These groups of resonances do not constitute a danger for a system, because they can arise only with monochromatic longstanding impact, which is barely possible in real systems operation.

Within 1000 to 2000 Hz frequency band simulation result and real experiment are nearly similar. For deeper research extra experiments and further exploration required.

Overall, correspondence of frequency to amplitude curves is more precise within low frequencies range.

However it is concerned with rather not method of computer calculation, but with frequency modulation speed on vibration table, which is minimal within low frequencies range.

There is a reason to suppose that with frequency modulation speed decreasing the results of experiment and computer simulation is going to approach each other until the difference, caused by linearity of computer model, will appear significantly.

4. Vibration simulation at the design engineering stage

Results of experiment described above were put to use in real robotic system. [4]

The model of development space-borne manipulation system was uploaded to CAE -system and afterwards the vibration simulation was run. Simulation was conducted with 1 g acceleration amplitude in 0 to 300 Hz frequency band, discretization of frequency is 3 Hz (100 values).

Specific manipulation system computer model is shown in figure 6. Points, where vibration acceleration was measured, are marked.

Results of simulation are curves of resonances frequencies for different parts of construction and of far higher surface tension map for different parts of construction.

Amplitude-Frequency Response on X-axis vibration direction

Information about the most vulnerable for vibration parts of construction is valuable at the design engineering stage, because it provides an opportunity to remove weaknesses beforehand.

5. Conclusion

The main interest in design engineering of new unit is determination of fragile, in terms of mechanic, parts of construction. However, if simulation is not sufficiently reliable, there will be no benefit of it. Described experiment shows possibility to obtain sufficient similar results for simple beam construction in CAE-system. For vibration simulation of complex systems it is impossible to tell clearly how precise the resonance frequencies are determined.

In future it is expected to carry-out fully-featured simulation of specific manipulation system on supercomputer with full scale frequency range. However, resonance frequencies distribution is not so important as the allocation of surface tension.

From general considerations it is clear, that deformations, obtained in simulation are close to the real ones for deformation directions, but unreliably exaggerated for value. To explore relations between simulation and real deformation it is suggested to use results of supercomputer simulation.

It will be possible to compare the result of this simulation and experiment on vibration stand, when the manipulation system will be fabricated.

During results comparison the methodology of computer simulation will be adjusted to make more precise vibration test simulation possible before unitmanifacturing.

A better reproducibility is also expected to be achieved in future.

The Applied scientific investigations are carried out with the financial support of the Russian Federation represented by the Russian Ministry of Education and Science. The unique identifier of the Applied scientific investigations is RFMEFI57814X0046.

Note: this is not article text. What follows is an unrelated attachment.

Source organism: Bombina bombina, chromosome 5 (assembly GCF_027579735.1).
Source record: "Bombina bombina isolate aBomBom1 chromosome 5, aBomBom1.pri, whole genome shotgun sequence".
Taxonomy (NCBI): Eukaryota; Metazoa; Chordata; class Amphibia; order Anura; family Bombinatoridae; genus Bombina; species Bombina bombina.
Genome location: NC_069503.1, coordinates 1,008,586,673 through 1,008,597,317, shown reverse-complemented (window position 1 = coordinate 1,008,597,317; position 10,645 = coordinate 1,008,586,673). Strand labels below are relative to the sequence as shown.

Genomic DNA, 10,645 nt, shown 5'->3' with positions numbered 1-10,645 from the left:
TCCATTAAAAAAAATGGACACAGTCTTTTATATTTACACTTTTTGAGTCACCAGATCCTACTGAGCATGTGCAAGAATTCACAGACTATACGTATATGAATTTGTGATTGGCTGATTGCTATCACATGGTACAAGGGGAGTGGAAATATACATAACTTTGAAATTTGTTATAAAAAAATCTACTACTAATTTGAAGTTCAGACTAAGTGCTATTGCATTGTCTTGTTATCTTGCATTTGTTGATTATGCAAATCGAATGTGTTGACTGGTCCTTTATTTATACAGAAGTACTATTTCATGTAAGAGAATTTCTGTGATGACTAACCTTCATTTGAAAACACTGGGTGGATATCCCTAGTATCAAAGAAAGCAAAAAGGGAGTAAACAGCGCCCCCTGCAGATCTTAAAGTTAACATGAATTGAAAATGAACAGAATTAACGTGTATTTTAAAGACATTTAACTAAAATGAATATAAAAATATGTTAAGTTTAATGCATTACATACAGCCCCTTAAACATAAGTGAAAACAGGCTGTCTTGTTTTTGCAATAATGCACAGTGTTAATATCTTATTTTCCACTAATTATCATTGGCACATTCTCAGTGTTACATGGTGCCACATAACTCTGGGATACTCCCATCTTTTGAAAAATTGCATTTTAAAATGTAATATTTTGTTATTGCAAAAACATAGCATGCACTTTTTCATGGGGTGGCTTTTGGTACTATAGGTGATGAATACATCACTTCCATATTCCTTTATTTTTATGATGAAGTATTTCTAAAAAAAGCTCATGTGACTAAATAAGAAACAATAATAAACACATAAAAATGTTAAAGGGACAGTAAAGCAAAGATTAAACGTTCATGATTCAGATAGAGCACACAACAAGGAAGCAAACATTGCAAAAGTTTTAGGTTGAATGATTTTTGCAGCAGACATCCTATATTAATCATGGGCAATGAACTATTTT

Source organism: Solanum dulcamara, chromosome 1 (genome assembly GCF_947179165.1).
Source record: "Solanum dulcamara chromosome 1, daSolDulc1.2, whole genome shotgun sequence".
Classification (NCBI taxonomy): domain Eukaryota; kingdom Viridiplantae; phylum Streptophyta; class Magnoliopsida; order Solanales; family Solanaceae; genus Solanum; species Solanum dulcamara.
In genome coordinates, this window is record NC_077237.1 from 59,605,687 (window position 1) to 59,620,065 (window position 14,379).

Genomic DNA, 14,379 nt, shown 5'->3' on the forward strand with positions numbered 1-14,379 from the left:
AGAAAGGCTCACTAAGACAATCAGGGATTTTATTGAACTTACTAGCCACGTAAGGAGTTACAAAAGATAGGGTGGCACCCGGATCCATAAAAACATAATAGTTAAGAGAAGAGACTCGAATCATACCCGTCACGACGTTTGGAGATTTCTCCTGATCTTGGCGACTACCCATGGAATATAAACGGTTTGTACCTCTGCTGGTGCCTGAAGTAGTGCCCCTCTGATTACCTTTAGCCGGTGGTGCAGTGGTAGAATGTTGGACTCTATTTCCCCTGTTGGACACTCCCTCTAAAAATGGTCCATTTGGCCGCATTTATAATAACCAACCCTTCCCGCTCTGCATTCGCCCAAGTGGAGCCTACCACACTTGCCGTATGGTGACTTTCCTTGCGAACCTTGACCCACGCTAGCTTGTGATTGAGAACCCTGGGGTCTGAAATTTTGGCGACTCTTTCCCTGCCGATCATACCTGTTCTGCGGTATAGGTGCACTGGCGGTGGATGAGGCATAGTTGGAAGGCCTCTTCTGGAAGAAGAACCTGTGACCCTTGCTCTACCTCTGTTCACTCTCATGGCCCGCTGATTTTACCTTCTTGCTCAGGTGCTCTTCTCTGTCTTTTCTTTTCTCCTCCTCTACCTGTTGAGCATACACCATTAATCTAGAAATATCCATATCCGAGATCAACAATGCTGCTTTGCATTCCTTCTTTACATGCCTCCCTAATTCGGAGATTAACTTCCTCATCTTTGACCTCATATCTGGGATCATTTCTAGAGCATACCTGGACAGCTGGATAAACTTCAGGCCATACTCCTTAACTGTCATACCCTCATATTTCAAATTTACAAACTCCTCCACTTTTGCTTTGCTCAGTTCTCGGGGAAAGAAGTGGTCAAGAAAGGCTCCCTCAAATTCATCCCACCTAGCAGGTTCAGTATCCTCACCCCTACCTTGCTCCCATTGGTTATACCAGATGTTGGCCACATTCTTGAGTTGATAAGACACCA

DOI: 10.2507/26th.daaam.proceedings.075

6. References

[1] Md. Mashfiqul Islam, Mst. Sumaiya Khatun, Md. Rashed Ul Islam, Jannatul Ferdous Dola, Mosharuf Hussan, Ashfia Siddique. Finite element analysis of steel fiber reinforced concrete: calidation of experimental shear capacities of beams. Procedia Engineering 90 (2014), pp. 89-95.

[2] Irshad A Khan, Dayal R Parhi. Finite Element Analysis of Double Cracked Beam and its Experimental Validation. Procedia Engineering 51 (2013), pp. 703-708.

[3] Baussaron Juliena, Fouchez Bertrand, Yalamas Thierry. Probabilistic Random Vibration Fratigue. Procedia Engineering 66 (2013), pp. 522-529.

[4] S. Isaenko. Space-borne robotic system vibration modelling experience ([TEXT NOT REPRODUCIBLE IN ASCII]). "Vibration-2014" conference works ([TEXT NOT REPRODUCIBLE IN ASCII]). T. 1, pp. 232-238. ISBN 978-5-7681-0924-0.

[5] Bingen Yang., Stress, Strain and Structural Dynamics: An Interactive Handbook of Formulas, Solutions, and MATLAB Toolboxes, Elsevier, 2005.

[6] Jalal Afshar, Harmonic Mechanical Vibrations with Digital Computer Applications, 1982.

[7] Lavendel E.E., Vibrations in technique, Reference book ([TEXT NOT REPRODUCIBLE IN ASCII]), T. 4, Mashinostroenie, 1981.

[8] Frolov K.V., Vibrations in technique, Reference book ([TEXT NOT REPRODUCIBLE IN ASCII]), T. 6, Mashinostroenie, 1999.

Sergey Isaenko, Oleg Sochivko, Igor Dalyaev

Russian State Scientific Center for Robotics and Technical Cybernetics, Saint

-Petersburg, Russia

Caption: Fig. 1. (a) beam structure (model); (b) beam structure (photo)

Caption: Fig. 2. (a) measure points (case 1); (b) measure points (case 2)

Caption: Fig. 3. (a) case 1 (experiment); (b) case 1 (modeling)

Caption: Fig. 4. (a) case 2 (experiment); (b) case 2 (modelling)

Caption: Fig. 5. Illustration of monochromatic vibration transient

Caption: Fig. 6. Number of points and axis directions

Caption: Fig. 7. Vibration response of Specific Manipulation System (computer modelling result)

Caption: Fig. 8. (a) Surface tension level allocation (a) on 123 Hz; (b) on 237 Hz
Table 1. Spectral Density of Vibration Acceleration

Flight stage        Frequency, Hz

                    20          50        100       200

                    Spectral density of vibration
                    acceleration, [g.sup.2]/Hz

Launch              0,0100    0,0100    0,0100    0,0250
                    0,0100    0,0100    0,0100    0,0100
Autonomous flight   0,0020    0,0020    0,0020    0,0020
Mated with ISS      0,00020   0,00020   0,00025   0,00025

Flight stage        Frequency, Hz

                      500      1000      2000     Exposure time, s

                    Spectral density of vibration
                    acceleration, [g.sup.2]/Hz

Launch              0,0250    0,0125    0,0065           60
                    0,0040    0,0020    0,0010          240
Autonomous flight   0,0020    0,0020    0,0010          300
Mated with ISS      0,00030   0,00020   0,00010      300 (Y/Y)
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Author:Isaenko, Sergey; Sochivko, Oleg; Dalyaev, Igor
Publication:Annals of DAAAM & Proceedings
Article Type:Report
Date:Jan 1, 2015